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Receiving Glory

By Dr. Jeff Mirus ( bio - articles - email ) | Dec 22, 2010

I stumbled over a particularly disturbing passage in St. John’s Gospel the other night (no, I do not go looking for these things). Christ was debating with his Jewish critics and faulting them for their lack of Faith. And then He told them exactly why they lacked faith. Here is what He said:

How can you believe, who receive glory from one another and do not seek the glory that comes from the only God? (Jn 5:44)

This is directed to all of us, and even a moment’s reflection enables us to realize how true it is. All around us, the people who persistently refuse to accept God are almost invariably seeking their glory somewhere else. They wish to be thought well of by those who represent the world and what the world has to offer. They have set their hearts on social acceptance, or career success, or wealth, or a good reputation with the right people. They seek the esteem of Those Who Matter. In other words, they are primarily interested in receiving “glory from one another”.

We encounter this spiritual shallowness constantly; though it is dangerous to make particular judgments, the syndrome is seldom hard to spot. How sad, then, that we so often exhibit the same symptoms in ourselves as well! How frequently do we lose our focus on the presence of God, seeking after and worrying over this or that worldly thing or this or that worldly approval. Are we not mightily distracted? Have we not come to rely on such things as signs of personal validation? Even though we may be sincere Christians in our better moods, we still fail to realize how much the pursuit of these vanities actually weakens our faith and lessens its power. Whether through material goods or personal pleasure or social satisfaction, we too are often busy receiving “glory from one another.”

Instead, we ought to be seeking “the glory that comes from the only God.” Perhaps that is something to think about this Christmas. We may hear ourselves saying “Lord, Lord,” but that sweet sound will avail us nothing if we are not determined to seek glory at its Source. We must learn anew to subordinate and refer all human glories to God, so that we might magnify that very glory which He so much desires to share. What so often weakens this effort is our failure to realize how important this is to Faith itself. Yet Our Lord knows it only too well. And so He asks the same question of each one: How else can you believe?

Jeffrey Mirus holds a Ph.D. in intellectual history from Princeton University. A co-founder of Christendom College, he also pioneered Catholic Internet services. He is the founder of Trinity Communications and See full bio.

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  • Posted by: FredC - Aug. 22, 2017 2:24 PM ET USA

    Suggestion: Comment at each public hearing to teach Natural Law to the political leaders and the audience. You will need to attend several of the meetings with the same politicians and the same audience, so break the lessons into 3-minute presentations.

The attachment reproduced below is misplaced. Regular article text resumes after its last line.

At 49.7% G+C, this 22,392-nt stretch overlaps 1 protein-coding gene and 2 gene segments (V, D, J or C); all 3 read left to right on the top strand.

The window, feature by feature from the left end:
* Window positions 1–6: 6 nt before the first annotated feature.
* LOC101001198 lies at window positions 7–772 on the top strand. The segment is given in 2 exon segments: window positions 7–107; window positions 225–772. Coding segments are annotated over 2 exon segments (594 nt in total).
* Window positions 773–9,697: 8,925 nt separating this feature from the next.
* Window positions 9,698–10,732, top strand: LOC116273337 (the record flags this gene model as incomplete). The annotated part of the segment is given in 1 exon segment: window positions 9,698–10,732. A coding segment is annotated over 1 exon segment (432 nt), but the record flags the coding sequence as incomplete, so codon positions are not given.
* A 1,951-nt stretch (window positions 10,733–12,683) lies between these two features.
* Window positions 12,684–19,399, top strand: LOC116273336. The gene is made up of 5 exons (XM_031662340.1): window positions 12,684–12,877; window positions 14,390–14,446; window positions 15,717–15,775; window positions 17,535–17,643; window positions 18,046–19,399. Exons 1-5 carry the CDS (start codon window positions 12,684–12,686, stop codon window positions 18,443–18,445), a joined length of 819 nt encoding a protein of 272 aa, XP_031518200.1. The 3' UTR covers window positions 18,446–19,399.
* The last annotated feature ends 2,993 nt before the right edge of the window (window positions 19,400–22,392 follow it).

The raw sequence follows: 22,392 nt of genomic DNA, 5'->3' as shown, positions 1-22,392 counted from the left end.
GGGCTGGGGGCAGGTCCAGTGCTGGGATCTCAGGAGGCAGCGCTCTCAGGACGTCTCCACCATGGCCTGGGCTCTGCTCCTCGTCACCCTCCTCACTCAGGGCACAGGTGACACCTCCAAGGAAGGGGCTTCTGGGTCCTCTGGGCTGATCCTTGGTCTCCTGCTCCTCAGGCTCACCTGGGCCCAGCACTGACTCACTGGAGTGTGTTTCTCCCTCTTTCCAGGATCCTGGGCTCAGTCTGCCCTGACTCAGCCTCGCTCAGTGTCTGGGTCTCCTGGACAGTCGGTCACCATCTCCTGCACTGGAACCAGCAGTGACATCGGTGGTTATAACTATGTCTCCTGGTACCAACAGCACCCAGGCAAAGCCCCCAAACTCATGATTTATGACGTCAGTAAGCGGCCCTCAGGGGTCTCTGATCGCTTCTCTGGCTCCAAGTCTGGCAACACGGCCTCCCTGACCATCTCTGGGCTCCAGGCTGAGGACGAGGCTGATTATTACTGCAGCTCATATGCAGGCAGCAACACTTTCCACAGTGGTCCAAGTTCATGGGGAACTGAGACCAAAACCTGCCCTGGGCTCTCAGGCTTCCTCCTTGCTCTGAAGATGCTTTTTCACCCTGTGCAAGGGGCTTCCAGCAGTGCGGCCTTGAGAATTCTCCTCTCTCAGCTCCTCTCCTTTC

• Posted by: claude-ccc2991 - Aug. 19, 2017 3:33 PM ET USA

    Terrific point that those who advocate "post-birth supremacy" (pro-abortion) don't really know why they oppose the evil white supremacy thesis. As you say, that doesn't mean that we don't oppose white supremacy while they figure it out. What it means is that opposition to white supremacy not based on Natural Law will take gravely immoral forms, creating other evils even as it confronts the white supremacy evil, such as tribalism that justifies murder, hatred based on identity politics, etc.

  • Posted by: Retired01 - Aug. 19, 2017 11:29 AM ET USA

    I was born in Cuba and suffered the evils of Communism. Communism has been responsible for the death of millions of innocent people. I, however, believe that they have the right to have peaceful rallies in democratic societies. Thus, I believe that white supremacists and other radical groups such as National Socialists and Islamic radicals have the same right to peaceful rallies. What they do not have the right to is to use violence.

  • Posted by: TheJournalist64 - Aug. 19, 2017 10:56 AM ET USA

    Exactly right. There is another dimension to pursue here, and that is the distinction between SIGN, SYMBOL (and SACRAMENT, for Christians). A statue is a sign. If it is also a symbol (a statue of R.E. Lee, for instance), what is it a symbol of? That is an equivocal relationship. For me, it is a symbol of mankind faced with dilemma--Robert E. Lee offered command of all Union armies and knowing Virginia has his primary allegiance. For others, not so. This needs major discussion.

  • Posted by: brenda22890 - Aug. 19, 2017 7:01 AM ET USA

    Jeff, I believe that John Horvat II, in the Crisis Magazine article, "A Clash of False Alternatives", describes the travesty very well. Your comments are well taken, but again, fail to point out that hatred from one side will never justify hatred from the other...

  • Posted by: Dennis Olden - Aug. 18, 2017 7:14 PM ET USA